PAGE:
Differences in Arterial Compliance Among Normotensive Adolescent Groups: Collins Arterial Compliance in Adolescents
ABSTRACT Decreased arterial compliance is an important predictor of cardiovascular risk. Pulse wave velocity correlates well with arterial
compliance. Gender and ethnic differences in adult populations have been described. However, few data are available evaluating
arterial compliance in adolescent subjects. Using a simple noninvasive oscillometric technique, brachial–ankle pulse wave
velocity (baPWV) was measured as an index of arterial stiffness. Measurements were performed on a cross-sectional (65% African
American, 52% female) sample of 205 normotensive (blood pressure <95% for gender, height, and age) adolescents with a mean
age of 15.9 years (range, 12–21 years). The 205 adolescent subjects include 106 females and 99 males. In these adolescents,
the mean baPWV was higher for males (1,096cm/s) than for females (1,039cm/s; p < 0.0024; 95% confidence interval [CI], 0.2051–0.9349), and for African Americans (1,080cm/s) than for whites (1,040cm/s;
p<0.0438; 95% CI, 0.0112–0.7888). Multiple regression analyses found a three-way interaction among gender, ethnicity, and
age. The effect of age on baPWV was greater among African Americans (slope=18.1cm/s/year) and males (slope=21.6) than
among whites (slope=11.0) and females (slope=11.3), although these differences did not reach statistical significance.
Differences in arterial compliance are already present and detectable in normotensive adolescent subjects. Decreased arterial
compliance among adolescent groups correlates with the known adult risk for cardiovascular events among the same ethnic and
Article: Sex differences in vascular compliance in normal-weight but not obese boys and girls: the effect of body composition.[show abstract] [hide abstract]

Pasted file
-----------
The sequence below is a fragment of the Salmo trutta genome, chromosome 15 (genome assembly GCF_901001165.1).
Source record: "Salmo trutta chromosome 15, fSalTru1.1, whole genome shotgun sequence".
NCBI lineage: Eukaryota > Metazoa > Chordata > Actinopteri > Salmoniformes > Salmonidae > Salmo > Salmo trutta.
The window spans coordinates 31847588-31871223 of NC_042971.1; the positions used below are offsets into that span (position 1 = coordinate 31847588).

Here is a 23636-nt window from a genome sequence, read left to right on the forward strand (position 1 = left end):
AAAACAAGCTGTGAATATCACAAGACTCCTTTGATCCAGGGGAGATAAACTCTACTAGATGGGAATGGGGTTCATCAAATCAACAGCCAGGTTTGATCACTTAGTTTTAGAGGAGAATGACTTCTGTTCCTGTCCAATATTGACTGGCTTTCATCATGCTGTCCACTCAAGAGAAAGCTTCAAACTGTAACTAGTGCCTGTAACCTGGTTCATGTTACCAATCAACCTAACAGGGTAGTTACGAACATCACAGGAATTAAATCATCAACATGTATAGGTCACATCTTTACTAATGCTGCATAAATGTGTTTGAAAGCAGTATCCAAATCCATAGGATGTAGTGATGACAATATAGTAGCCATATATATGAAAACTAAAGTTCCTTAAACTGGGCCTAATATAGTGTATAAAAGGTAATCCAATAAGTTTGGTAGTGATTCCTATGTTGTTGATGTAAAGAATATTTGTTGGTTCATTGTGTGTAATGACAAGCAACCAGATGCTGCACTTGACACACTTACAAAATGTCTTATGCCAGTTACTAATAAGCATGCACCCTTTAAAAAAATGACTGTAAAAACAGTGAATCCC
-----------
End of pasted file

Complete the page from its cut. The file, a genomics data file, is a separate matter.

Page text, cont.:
ABSTRACT: Objectives. To determine the effect of sex and obesity on vascular function in children and explore potential mechanisms that account for differences in vascular function. Methods. Participants were 61 (30 boys) normal-weight (BMI 25-75% ile for age and sex) and 62 (30 boys) obese (BMI ≥ 95% ile) children of ages 8-18 years. Measurements of large and small artery elastic index (LAEI and SAEI, resp.) and reactive hyperemia index (RHI) were obtained at rest, along with anthropometric and biochemical information. Results. In normal-weight children, LAEI was 16% higher in males than females (P = 0.04) with a similar trend for SAEI (13% higher in males, P = 0.067). In obese children, no sex-related differences in vascular measures were observed. In multivariable models, sex differences in arterial compliance were explained by higher lean mass in normal-weight boys. Fat mass predicted LAEI and SAEI in both normal-weight and obese females, but fat mass predicted arterial compliance in boys when fat mass exceeded 24 kg (37% of the sample). Conclusions. Normal-weight males have higher arterial compliance than normal-weight females due to increased lean mass, but sex-related differences were not observed among obese children due to a lack of sex-related differences in lean or fat mass.International Journal of Pediatrics 01/2012; 2012:607895.